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combining files

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i don't know very much about combining cpp files and h files with your project, so i need a little help. im pretty sure you'd use .cpp for functions, but how would you go about doing that. every time i try it, it says there is an error, and it can't find the function.

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use a function prototype:


[function.cpp]

//Include your header file here
#include "function.h"

//Here the function itself

int funtion(void)
{
return(0);
}
//your finshed with the function and this file so
//save and on to creating the other files

[function.h]
//it is always good to do :
#ifndef _FUNCTION_H
#define _FUNCTION_H
//include what u need here

int function(void); // this is a prototype for a function

//finished here just save and creat cpp file with a main function
#endif //close the if statements
[main.cpp]

//include what u need here
#include <function.h>

void main()
{
int my_number;
my_number = function();
}

// it should be that simple



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First make sure all your files, .cpp and .h are properly added to your project (assuming you are using an IDE, like VC++ or DevC++, otherwise you have to meake sure to compile all files when running the compiler).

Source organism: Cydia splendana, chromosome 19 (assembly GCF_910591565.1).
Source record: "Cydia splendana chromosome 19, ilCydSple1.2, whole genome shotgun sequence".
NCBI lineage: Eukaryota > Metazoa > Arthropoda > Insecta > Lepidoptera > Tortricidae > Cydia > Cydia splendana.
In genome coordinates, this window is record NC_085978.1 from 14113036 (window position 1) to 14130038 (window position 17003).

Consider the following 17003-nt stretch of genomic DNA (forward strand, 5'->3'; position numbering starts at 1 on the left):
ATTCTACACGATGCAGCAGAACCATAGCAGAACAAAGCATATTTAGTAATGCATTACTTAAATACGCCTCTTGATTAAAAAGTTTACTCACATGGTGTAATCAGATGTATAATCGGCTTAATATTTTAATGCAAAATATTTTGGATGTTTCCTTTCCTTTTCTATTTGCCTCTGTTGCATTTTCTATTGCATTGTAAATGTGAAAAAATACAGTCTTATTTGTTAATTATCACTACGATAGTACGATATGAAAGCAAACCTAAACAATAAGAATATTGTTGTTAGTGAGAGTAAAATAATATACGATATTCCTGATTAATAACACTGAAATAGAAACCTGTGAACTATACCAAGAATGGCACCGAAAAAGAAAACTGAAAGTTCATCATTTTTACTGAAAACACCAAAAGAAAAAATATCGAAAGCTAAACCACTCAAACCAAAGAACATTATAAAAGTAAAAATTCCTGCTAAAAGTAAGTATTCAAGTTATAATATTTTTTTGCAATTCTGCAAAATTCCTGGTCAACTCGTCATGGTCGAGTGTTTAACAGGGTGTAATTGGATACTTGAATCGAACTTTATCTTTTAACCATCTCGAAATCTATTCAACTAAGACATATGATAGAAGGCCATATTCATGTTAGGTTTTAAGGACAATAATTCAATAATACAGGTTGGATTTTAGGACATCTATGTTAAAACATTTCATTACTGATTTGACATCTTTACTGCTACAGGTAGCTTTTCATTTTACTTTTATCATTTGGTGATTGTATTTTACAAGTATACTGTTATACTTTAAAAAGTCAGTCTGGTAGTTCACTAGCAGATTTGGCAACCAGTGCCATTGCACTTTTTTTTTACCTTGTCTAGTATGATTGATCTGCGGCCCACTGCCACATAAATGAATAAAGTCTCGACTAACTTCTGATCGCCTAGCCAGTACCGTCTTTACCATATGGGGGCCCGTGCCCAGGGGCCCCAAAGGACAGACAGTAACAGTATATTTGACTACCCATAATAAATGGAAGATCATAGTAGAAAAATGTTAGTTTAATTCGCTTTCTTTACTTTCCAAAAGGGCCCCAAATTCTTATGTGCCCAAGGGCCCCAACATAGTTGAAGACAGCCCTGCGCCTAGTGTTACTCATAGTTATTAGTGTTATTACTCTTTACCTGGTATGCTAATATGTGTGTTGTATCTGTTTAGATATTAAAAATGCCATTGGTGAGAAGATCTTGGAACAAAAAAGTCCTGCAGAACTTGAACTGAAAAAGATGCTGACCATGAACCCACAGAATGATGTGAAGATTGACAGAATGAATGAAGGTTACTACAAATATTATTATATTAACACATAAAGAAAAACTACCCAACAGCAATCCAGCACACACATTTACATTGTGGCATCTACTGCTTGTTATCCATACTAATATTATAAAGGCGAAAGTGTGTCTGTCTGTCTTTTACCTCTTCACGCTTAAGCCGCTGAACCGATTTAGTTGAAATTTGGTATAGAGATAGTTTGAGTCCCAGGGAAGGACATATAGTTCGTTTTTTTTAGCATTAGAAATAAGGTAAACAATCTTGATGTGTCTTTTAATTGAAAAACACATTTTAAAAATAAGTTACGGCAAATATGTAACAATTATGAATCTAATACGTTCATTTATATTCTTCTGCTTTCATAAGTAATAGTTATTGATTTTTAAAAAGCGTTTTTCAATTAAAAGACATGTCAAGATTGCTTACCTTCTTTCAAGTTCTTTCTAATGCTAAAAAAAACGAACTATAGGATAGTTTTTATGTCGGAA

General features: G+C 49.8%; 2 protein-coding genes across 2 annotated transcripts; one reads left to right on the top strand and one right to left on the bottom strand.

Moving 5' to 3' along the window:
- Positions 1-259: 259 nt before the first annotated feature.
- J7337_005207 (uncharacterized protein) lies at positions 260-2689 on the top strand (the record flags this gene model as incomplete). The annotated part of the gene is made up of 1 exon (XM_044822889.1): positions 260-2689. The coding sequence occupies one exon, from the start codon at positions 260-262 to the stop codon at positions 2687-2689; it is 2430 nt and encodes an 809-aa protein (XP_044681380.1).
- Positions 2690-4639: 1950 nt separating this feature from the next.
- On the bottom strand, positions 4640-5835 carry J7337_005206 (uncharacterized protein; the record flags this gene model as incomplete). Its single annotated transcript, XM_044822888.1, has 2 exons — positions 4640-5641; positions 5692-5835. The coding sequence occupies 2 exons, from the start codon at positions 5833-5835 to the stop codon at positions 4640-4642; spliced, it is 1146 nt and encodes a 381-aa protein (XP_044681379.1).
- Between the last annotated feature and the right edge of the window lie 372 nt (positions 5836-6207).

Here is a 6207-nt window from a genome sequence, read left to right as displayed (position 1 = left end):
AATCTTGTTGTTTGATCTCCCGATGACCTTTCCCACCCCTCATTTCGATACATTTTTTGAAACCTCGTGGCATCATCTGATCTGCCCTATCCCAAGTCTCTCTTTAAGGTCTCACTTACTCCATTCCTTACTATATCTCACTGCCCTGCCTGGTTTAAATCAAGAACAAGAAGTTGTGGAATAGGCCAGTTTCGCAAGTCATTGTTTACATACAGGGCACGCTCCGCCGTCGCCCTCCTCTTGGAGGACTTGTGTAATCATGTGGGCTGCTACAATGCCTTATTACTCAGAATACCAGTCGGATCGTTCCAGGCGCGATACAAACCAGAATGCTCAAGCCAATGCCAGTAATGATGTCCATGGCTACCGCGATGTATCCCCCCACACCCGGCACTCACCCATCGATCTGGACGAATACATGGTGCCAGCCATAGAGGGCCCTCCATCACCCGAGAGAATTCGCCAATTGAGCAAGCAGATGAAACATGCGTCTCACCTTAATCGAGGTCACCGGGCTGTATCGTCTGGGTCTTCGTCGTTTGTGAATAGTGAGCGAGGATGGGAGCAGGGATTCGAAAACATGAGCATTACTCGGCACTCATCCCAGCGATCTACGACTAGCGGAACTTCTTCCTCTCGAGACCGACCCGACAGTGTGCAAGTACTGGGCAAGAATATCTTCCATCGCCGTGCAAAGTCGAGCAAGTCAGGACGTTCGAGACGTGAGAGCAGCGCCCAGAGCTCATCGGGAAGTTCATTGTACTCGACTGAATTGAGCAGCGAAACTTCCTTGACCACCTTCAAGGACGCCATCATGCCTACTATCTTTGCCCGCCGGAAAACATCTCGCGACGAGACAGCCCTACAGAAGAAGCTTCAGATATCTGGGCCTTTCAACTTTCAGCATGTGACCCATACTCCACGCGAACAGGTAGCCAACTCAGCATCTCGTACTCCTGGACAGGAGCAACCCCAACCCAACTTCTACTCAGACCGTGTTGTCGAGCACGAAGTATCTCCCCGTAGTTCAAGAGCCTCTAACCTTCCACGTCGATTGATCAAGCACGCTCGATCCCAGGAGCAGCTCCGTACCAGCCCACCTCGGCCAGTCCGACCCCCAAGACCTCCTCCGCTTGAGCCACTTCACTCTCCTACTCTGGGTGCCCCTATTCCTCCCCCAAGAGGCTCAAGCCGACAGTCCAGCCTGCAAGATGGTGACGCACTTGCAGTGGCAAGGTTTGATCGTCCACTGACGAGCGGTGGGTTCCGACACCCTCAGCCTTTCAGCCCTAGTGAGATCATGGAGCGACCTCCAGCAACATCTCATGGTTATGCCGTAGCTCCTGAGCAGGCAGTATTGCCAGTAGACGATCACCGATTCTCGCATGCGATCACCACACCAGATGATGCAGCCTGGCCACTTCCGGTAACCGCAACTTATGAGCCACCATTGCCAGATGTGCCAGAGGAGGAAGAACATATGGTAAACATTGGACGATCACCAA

The main principle is that .h files contain declarations while .cpp files contain definitions. If you have a function foo() which you want to call from main(), but you don't want to have lying around in the same .cpp file as main(), then you can create a file foo.h and put in the following declaration:
#ifndef FOO_H
#define FOO_H

void foo(void);

#endif

Then you create a file foo.cpp in which you put the definition of the function, for example the following code:
#include "foo.h"

void foo(void)
{
// Things that foo() should do...
// ...
// ...
}

In your main .cpp file you put the line
#include "foo.h"

to be able to call foo().

That's about it. Often it is convenient to let extra .cpp and .h files come in pairs with the same name. Also it is worth noting that if foo() uses something from another library, iostream for example, you should put the #include for that in foo.h, not in foo.cpp. This way the #ifndef clause will prevent multiple includes of the same file/library and the compiler will be happy.

Good luck.

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